Examples described herein include systems and methods for measuring the cogging torque profile of an electric motor, with or without the presence of an actuator transmission. An example method involves causing an electric motor to rotate in a positive direction for one or more revolutions. For instance, a motor amplifier may command a positive velocity to the electric motor. The electric motor may be equipped with an encoder configured to sense a position of the electric motor. For given multiple encoder positions of the encoder, a computing device may determine a first respective motor winding current applied to the electric motor at each of the given multiple encoder positions to cause the rotation in the positive direction. In practice, the computing device may log the motor winding current applied to the electric motor at each of the given multiple encoder positions over the course of the rotation.

Additionally, the method may involve causing the electric motor to rotate in a negative direction (i.e., the opposite direction). In practice, a motor amplifier may cause the rotation in the negative direction. For the given multiple encoder positions, the computing device may determine a second respective motor winding current applied to the electric motor at the given encoder position to cause the rotation in the negative direction. The computing device may then compare the first respective winding current and the second respective winding current for the given multiple encoder positions to determine a respective cogging torque for the given multiple encoder positions. For example, the computing device may determine the respective cogging torque for a given encoder position based on a difference between the first respective motor winding current for the given encoder position and the second respective motor winding current for the given encoder position.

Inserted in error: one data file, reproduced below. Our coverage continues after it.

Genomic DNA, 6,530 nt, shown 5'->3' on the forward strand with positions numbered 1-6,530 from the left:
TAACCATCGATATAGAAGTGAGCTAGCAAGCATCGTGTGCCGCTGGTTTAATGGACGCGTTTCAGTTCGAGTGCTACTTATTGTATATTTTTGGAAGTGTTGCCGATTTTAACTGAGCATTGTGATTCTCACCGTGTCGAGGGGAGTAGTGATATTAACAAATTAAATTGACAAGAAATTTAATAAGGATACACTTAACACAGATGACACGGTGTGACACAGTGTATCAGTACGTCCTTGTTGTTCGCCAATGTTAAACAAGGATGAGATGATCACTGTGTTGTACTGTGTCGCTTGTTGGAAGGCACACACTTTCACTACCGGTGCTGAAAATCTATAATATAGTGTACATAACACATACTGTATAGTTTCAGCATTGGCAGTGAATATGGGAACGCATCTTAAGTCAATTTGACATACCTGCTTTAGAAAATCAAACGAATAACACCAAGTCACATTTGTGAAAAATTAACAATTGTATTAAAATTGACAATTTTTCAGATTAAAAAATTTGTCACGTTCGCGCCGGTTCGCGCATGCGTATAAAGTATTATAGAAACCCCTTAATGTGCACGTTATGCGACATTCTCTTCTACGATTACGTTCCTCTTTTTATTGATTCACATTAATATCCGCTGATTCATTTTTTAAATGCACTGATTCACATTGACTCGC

Further, the computing device may determine a cogging torque profile for the electric motor based on the determined respective cogging torque for the given multiple encoder positions of the encoder. The cogging torque profile may indicate the determined cogging torque for the given multiple encoder positions of the encoder. Optionally, the computing device may store the determined cogging torque profile for the electric motor in a database. As further described below, in some instances, the cogging torque profile can then be used to compute a feedforward current that may be applied to the motor winding during operation in order to cancel the torque at the actuator output.